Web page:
Pushed down

Jennifer from Portland, Texas: In the Craftsman Truck race, Johnny Benson went below the yellow line at the finsh line. I thought that was out of bounds, and you can't gain a position. Was he out of bounds or not? Larry McReynolds: If he was forced down there, then NASCAR looks at it differently than if he just drove down there to make the pass. Was he forced down there? I didn't have enough to go on to say he was or he wasn't forced down there, but four years ago at Talladega, NASCAR said that Dale Earnhardt Jr. was forced below the yellow line so it was a ball-strike call.

Montoya miffed

Bill from Inuvik NWT Canada: Larry, I want to give the nod to Juan Pablo Montoya for coming home around the top 20 in his first superspeedway race. Way to go, Juan! Larry McReynolds: I was probably a little surprised that he didn't run any better than he ran, and I'll bet that he's not that happy about his performance. I spent some time with him on Sunday morning doing a hospitality event for the Havoline folks. There's no question that he wants to succeed right away. It's not that he's being cocky; it's just his demeanor and agenda. Most rookie of the year candidates might say they ended up with a good 19th-place finish. Most rookies just want to finish races, learn the racetrack and gain the respect of the competitors. Those things are all part of Juan's agenda, but he's thinking wins and making the Chase. That's the type of racer that he is. Based on his performance last Thursday in the Duel — in which he led some laps — I was quite surprised at his performance on Sunday, when his car pushed and didn't turn all day long. But here's the difference. In Thursday's race, he started at the front and was there until he had a wheel-bearing failure. He started the Daytona 500 way back and had to fight traffic so he was never in the same configuration on Sunday that he was in on Thursday. It could have been what threw him and the race team a bit of a curve on their car.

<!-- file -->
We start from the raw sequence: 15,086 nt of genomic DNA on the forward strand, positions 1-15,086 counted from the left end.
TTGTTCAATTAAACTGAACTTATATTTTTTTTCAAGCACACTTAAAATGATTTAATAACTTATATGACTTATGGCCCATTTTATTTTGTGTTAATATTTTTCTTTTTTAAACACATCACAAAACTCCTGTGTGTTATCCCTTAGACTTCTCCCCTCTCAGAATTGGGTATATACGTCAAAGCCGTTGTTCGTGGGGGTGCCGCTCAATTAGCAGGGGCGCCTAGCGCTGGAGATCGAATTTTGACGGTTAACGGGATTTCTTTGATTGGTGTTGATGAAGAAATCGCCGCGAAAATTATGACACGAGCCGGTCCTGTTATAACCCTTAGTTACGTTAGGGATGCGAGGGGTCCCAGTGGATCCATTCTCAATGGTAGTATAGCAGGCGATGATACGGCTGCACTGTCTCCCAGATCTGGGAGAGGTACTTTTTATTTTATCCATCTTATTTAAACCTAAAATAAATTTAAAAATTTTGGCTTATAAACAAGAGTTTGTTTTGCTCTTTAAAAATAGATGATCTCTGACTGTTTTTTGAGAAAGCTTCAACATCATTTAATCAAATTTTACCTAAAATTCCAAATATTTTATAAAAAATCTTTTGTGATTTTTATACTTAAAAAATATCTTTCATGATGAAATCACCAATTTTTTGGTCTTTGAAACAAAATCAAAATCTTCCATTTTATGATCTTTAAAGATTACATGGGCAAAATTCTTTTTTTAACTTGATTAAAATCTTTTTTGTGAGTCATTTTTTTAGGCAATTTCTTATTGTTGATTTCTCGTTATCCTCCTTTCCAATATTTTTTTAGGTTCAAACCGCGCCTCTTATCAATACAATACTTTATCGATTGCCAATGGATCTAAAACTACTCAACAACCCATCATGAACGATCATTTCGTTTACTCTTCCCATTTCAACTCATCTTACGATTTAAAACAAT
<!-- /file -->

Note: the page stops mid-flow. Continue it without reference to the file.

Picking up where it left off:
Speed Mail Larry McReynolds

Ginn's great run

Andy from Salisbury, N.C.: Just heard your comments on Mark Martin in the Daytona 500 basically driving a Hendrick car, and that is totally untrue. We, at Ginn Racing, have our own fab shop where we build chassis, hang bodies and the whole deal. We do rely on Hendrick horsepower, but that is all. As an employee of Ginn Racing, I was very disappointed with those remarks. You should stop in and see us some time; I'm sure you'd be impressed. Larry McReynolds: We may have gotten caught up in the moment on Sunday, but I feel pretty confident that I never said Mark Martin's No. 01 car was a Hendrick car. In fact, I have actually cleared up some comments that Darrell Waltrip made last year when he said Ginn Racing — which was then MB2 Motorsports — was a Hendrick satellite team. It is not. I'm totally aware that Ginn only leases Hendrick engines. I will try to make a point of saying so at California, especially during qualifying. Ginn Racing is not only standing on its own two feet as an operation, but it is doing very well.


FOX race analyst Larry McReynolds has more than 25 years of NASCAR experience as a mechanic, crew chief and broadcaster. He and his fellow Crew Chief Club members take you behind the wall at www.crewchiefclub.com.

"How to Become a Winning Crew Chief" is on bookstore shelves, or you may order your own autographed copy from www.DWStore.com.

Tagged: Jeff Gordon, Matt Kenseth, Dale Earnhardt Jr., Kevin Harvick, Juan Pablo Montoya, Mike Wallace, Kyle Busch, Mark Martin, Michael Waltrip, Kenny Wallace, Kevin Lepage